Wildlife Reviews

‘Wild and Wilful’ review: Reading nature

Nature chronicles can waver between two schools of writing. Gushing prose about surreal landscapes forms one end of the spectrum. At the opposite corner stand those dirges about the vanishing of species while the world accepts pollution as the inevitable stain in our lungs.

To celebrate nature’s beauty and to also highlight the trauma that we Homo sapiens are inflicting on animals and birds, is a requisite attribute for those who pen about the natural world. To do this with an equitable sense of wonder, grief and balance needs a special skill and Neha Sinha ticks those boxes in her splendid book Wild and Wilfil.

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Stellar cast

In her introduction, Sinha punctures our presumption about owning the globe while merely paying lip-service to animals, birds, insects and marine life. She writes: “A wild animal requires acceptance for what it is, not enslavement for what we want it to be. This is part of the most profound truth of the wild, and the world at large – that we are a part of it, not its owners.”

It is this logic that permeates the book written with flourish and feeling. This is an author, who loves nature, keeps an eye -- a sharp one on policy decisions and a moist one while sighting our distant cousins split by a millennia of evolutionary somersaults. The style is warm, anecdotal and at times reminiscent of Ruskin Bond while also doing a hat-tip to Gabriel Garcia Marquez as evident in a chapter titled ‘Love in the Times of COVID-19’.

Sinha does 11 chapters about animals and birds that blend profiles and pithy observations, joy and irony, and unerringly lets us know what we are doing to the environment. She starts with the leopard and goes all the way to starlings while dwelling upon the tiger, Amur falcon, cobra, elephant and many more in a stellar cast that reveals nature’s breath-taking variety, a trait that is turning feeble as mankind is blinkered to expressways and factories.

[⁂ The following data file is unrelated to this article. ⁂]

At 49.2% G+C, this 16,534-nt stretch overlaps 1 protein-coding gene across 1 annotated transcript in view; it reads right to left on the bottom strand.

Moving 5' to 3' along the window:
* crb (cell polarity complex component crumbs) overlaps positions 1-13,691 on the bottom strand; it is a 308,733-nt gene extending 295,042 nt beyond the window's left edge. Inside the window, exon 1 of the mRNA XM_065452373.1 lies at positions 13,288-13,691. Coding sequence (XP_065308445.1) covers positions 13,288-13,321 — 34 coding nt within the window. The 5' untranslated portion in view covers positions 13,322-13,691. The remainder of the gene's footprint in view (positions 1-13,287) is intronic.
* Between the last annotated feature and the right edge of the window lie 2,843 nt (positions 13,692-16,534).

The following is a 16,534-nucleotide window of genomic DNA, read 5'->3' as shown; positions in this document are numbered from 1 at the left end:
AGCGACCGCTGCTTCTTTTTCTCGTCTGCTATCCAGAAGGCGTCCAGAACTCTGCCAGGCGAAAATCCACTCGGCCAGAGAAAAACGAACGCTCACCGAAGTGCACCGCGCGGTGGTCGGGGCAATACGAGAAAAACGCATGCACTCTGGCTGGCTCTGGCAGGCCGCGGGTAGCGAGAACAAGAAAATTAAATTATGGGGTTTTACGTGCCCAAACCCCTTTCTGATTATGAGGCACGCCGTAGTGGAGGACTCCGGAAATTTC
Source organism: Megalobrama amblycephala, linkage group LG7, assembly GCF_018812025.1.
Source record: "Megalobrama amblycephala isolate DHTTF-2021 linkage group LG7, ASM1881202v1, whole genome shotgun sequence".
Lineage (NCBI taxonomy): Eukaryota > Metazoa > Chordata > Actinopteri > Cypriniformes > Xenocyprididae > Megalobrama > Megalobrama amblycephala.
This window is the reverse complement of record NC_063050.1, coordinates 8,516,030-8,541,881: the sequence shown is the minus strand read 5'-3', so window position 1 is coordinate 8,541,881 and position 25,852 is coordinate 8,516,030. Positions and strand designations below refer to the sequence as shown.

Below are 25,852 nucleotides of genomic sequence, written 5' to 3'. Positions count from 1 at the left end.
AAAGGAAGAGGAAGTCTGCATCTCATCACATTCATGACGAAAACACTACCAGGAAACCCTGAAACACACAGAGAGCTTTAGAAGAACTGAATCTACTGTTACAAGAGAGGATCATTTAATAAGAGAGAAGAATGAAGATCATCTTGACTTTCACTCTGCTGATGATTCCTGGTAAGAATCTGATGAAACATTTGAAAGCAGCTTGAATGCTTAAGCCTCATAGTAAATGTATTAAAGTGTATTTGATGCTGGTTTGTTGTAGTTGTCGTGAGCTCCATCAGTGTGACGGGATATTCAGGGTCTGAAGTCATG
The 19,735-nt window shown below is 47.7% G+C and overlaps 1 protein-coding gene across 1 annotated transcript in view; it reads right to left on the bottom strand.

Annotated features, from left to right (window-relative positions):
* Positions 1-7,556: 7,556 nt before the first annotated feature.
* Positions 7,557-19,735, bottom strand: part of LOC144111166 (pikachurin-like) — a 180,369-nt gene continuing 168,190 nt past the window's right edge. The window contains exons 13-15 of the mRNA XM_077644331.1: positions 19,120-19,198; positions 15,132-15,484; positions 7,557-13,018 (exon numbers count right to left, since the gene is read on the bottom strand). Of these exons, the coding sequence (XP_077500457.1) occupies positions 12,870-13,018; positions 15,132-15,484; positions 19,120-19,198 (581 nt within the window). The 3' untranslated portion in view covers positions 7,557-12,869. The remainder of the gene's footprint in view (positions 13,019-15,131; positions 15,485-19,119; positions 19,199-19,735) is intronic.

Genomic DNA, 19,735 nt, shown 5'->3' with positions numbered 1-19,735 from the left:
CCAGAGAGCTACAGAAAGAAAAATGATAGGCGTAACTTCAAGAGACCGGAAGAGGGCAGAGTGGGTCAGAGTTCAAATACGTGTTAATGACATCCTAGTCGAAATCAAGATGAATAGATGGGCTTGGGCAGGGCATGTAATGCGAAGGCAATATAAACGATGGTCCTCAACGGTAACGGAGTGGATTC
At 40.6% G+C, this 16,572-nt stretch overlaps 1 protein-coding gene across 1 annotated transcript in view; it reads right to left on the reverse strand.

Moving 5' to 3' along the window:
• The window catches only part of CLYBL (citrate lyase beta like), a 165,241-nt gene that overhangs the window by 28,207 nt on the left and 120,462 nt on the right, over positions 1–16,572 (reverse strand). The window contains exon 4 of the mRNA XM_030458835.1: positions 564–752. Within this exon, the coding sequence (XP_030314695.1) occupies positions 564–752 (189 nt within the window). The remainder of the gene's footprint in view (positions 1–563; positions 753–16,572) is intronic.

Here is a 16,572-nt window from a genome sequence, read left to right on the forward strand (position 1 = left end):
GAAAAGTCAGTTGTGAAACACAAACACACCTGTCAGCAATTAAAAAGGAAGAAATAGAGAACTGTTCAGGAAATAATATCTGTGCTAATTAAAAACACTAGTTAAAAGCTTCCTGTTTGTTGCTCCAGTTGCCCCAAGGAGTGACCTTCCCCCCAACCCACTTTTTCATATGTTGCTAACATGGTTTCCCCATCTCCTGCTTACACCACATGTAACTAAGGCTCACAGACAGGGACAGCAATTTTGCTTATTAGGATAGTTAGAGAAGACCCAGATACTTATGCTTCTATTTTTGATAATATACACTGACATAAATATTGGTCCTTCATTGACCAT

Nagas as conservators

She also points out the caste-system even in nature-conservation efforts, about how the tiger holds apex position while a leopard or a butterfly never raises equal angst. “The wildness of the Leopard is a sheath, an armour and a curse,” Sinha writes, and there are many terrific lines that portray the animal in focus. The writer points out how overhead wires pose a threat to the Great Indian Bustard, an endangered bird, and is perceptive about the reverence-abhorrence pattern that defines our equations with monkeys or cobras.

A golf-course that affects the migratory paths of elephants finds a mention and the resultant wall leading to a calf’s death leaves the writer in tears and as a reader you have a lump in your throat. But there is hope too as the Naga tribes discard their hunting instinct and turn conservators for Amur falcons and one member tells her: “The entire flock, together, is writing a message for us. We just need to read it.”

Sinha also reveals the different shades of love as a man, who lost his arm to a crocodile, nurtures the reptiles without regrets. This is a book that would make you peer outside your window, to observe nature with renewed interest and empathy. An author couldn’t have asked for more.

Wild and Wilful; Neha Sinha, HarperCollins India, ₹599.

vijayakumar.kc@thehindu.co.in

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Printable version | May 11, 2021 11:31:56 PM | https://www.thehindu.com/books/books-reviews/wild-and-wilful-review-reading-nature/article34106528.ece

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